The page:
Australia-China engagement in education, science, business and culture brings significant economic, social and cultural dividends to both countries and adds value to the bilateral relationship. On 29 March 2019, the Foreign Minister announced the establishment of the National Foundation for Australia China Relations. The Foundation will build links between our country and China, by bringing together the interests of State, Territory and local governments, supporting and identifying new opportunities for Australian and Chinese sectoral business cooperation, and funding work with cultural, sporting and educational institutions and the Australian-Chinese communities to strengthen understanding of each other's society and cultures and promote greater people-to-people engagement. The Foundation is based in Sydney, with Ms Pru Bennett, as Chair of the Advisory Board.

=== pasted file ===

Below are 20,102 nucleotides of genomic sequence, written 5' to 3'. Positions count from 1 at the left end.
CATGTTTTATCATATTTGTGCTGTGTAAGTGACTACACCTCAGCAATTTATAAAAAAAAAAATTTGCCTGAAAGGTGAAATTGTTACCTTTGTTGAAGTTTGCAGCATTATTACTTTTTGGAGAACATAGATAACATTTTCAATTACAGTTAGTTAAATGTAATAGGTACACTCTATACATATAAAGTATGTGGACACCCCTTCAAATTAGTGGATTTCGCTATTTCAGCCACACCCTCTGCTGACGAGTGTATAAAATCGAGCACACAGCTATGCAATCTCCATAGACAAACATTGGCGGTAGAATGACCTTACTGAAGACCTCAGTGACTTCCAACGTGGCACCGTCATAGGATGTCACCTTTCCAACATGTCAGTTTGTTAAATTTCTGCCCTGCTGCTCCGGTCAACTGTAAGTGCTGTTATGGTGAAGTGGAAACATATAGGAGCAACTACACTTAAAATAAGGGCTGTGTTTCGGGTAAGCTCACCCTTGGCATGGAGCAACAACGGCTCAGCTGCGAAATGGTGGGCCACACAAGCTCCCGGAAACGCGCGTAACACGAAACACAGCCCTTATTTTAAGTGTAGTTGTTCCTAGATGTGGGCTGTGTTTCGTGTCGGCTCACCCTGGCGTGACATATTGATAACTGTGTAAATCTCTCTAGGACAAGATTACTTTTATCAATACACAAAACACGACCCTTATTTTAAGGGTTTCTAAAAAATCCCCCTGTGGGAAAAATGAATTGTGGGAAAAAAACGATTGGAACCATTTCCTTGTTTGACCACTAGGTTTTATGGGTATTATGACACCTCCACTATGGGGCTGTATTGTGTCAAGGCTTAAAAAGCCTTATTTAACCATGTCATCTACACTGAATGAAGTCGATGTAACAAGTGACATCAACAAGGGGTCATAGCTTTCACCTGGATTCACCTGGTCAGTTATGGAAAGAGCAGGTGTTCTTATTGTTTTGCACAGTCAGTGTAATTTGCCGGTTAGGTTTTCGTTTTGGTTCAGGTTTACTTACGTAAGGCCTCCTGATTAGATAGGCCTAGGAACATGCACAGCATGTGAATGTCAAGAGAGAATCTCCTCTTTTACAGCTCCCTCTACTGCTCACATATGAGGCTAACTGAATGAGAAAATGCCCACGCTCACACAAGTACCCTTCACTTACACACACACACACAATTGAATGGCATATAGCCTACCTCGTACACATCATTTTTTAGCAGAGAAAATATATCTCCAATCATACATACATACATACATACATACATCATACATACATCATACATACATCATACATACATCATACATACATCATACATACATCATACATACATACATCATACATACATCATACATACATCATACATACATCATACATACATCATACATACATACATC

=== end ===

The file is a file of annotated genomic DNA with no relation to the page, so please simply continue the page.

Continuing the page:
In 2014, Australia and China established a 1.5 track leadership forum, the Australia-China High-Level Dialogue. The Dialogue aims to enhance mutual understanding by bringing together senior Australian and Chinese government representatives with business, academic, and social leaders to discuss key issues affecting the relationship. These can include political and strategic issues, economic policies, and social and cultural developments. The inaugural High Level Dialogue was held in December 2014 in Beijing. The sixth Dialogue was held in January 2020 in Sydney. Australia's delegation was led by the Hon John Howard OM AC.
High-level visits and meetings
Recent high-level engagement includes:
- In January 2020, former Prime Minister the Hon John Howard OM AC co-chaired the Australia China High-Level Dialogue in Sydney with Mr Li Zhaoxing, Honorary President of the Chinese People's Institute of Foreign Affairs and former Minister of Foreign Affairs.